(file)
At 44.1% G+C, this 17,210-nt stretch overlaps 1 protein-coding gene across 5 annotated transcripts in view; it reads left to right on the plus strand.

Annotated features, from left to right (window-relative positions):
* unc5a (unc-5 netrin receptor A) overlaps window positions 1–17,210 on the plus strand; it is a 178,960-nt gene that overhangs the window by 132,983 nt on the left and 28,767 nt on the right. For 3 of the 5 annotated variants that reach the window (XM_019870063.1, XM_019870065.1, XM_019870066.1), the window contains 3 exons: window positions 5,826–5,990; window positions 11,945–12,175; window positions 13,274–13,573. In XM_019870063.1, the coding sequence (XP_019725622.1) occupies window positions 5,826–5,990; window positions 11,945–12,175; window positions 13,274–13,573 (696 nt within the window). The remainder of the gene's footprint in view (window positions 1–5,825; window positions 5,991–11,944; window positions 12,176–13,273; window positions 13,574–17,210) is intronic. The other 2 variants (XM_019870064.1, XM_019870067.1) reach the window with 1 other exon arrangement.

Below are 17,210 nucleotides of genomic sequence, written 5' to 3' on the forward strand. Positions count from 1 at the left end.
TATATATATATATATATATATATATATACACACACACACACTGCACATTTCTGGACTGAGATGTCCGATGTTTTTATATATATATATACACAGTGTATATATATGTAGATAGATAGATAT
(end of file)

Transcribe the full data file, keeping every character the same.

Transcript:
At 44.1% G+C, this 17,210-nt stretch overlaps 1 protein-coding gene across 5 annotated transcripts in view; it reads left to right on the plus strand.

Annotated features, from left to right (window-relative positions):
* unc5a (unc-5 netrin receptor A) overlaps window positions 1–17,210 on the plus strand; it is a 178,960-nt gene that overhangs the window by 132,983 nt on the left and 28,767 nt on the right. For 3 of the 5 annotated variants that reach the window (XM_019870063.1, XM_019870065.1, XM_019870066.1), the window contains 3 exons: window positions 5,826–5,990; window positions 11,945–12,175; window positions 13,274–13,573. In XM_019870063.1, the coding sequence (XP_019725622.1) occupies window positions 5,826–5,990; window positions 11,945–12,175; window positions 13,274–13,573 (696 nt within the window). The remainder of the gene's footprint in view (window positions 1–5,825; window positions 5,991–11,944; window positions 12,176–13,273; window positions 13,574–17,210) is intronic. The other 2 variants (XM_019870064.1, XM_019870067.1) reach the window with 1 other exon arrangement.

Below are 17,210 nucleotides of genomic sequence, written 5' to 3' on the forward strand. Positions count from 1 at the left end.
TATATATATATATATATATATATATATACACACACACACACTGCACATTTCTGGACTGAGATGTCCGATGTTTTTATATATATATATACACAGTGTATATATATGTAGATAGATAGATAT